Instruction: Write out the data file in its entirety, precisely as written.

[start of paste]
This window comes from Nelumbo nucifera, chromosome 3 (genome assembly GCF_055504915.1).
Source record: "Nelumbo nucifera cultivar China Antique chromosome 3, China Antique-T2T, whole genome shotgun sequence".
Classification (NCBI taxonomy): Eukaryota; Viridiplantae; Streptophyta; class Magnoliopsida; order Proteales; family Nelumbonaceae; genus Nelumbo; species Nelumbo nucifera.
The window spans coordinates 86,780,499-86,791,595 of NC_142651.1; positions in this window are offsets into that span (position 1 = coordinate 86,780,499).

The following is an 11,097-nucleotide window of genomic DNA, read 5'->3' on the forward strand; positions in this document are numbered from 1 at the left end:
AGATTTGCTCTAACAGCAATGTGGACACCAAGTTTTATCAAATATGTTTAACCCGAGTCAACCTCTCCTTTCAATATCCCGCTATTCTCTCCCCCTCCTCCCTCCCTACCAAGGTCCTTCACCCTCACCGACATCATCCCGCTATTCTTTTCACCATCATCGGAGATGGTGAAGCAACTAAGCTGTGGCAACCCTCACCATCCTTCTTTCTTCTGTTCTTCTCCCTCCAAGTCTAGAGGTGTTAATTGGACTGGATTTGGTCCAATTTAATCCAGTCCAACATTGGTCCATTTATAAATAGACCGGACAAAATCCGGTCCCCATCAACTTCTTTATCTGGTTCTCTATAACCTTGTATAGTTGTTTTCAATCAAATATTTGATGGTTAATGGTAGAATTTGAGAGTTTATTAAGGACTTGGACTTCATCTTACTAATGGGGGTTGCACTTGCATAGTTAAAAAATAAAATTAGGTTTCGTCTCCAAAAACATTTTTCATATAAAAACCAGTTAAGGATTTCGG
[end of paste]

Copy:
This window comes from Nelumbo nucifera, chromosome 3 (genome assembly GCF_055504915.1).
Source record: "Nelumbo nucifera cultivar China Antique chromosome 3, China Antique-T2T, whole genome shotgun sequence".
Classification (NCBI taxonomy): Eukaryota; Viridiplantae; Streptophyta; class Magnoliopsida; order Proteales; family Nelumbonaceae; genus Nelumbo; species Nelumbo nucifera.
The window spans coordinates 86,780,499-86,791,595 of NC_142651.1; positions in this window are offsets into that span (position 1 = coordinate 86,780,499).

The following is an 11,097-nucleotide window of genomic DNA, read 5'->3' on the forward strand; positions in this document are numbered from 1 at the left end:
AGATTTGCTCTAACAGCAATGTGGACACCAAGTTTTATCAAATATGTTTAACCCGAGTCAACCTCTCCTTTCAATATCCCGCTATTCTCTCCCCCTCCTCCCTCCCTACCAAGGTCCTTCACCCTCACCGACATCATCCCGCTATTCTTTTCACCATCATCGGAGATGGTGAAGCAACTAAGCTGTGGCAACCCTCACCATCCTTCTTTCTTCTGTTCTTCTCCCTCCAAGTCTAGAGGTGTTAATTGGACTGGATTTGGTCCAATTTAATCCAGTCCAACATTGGTCCATTTATAAATAGACCGGACAAAATCCGGTCCCCATCAACTTCTTTATCTGGTTCTCTATAACCTTGTATAGTTGTTTTCAATCAAATATTTGATGGTTAATGGTAGAATTTGAGAGTTTATTAAGGACTTGGACTTCATCTTACTAATGGGGGTTGCACTTGCATAGTTAAAAAATAAAATTAGGTTTCGTCTCCAAAAACATTTTTCATATAAAAACCAGTTAAGGATTTCGG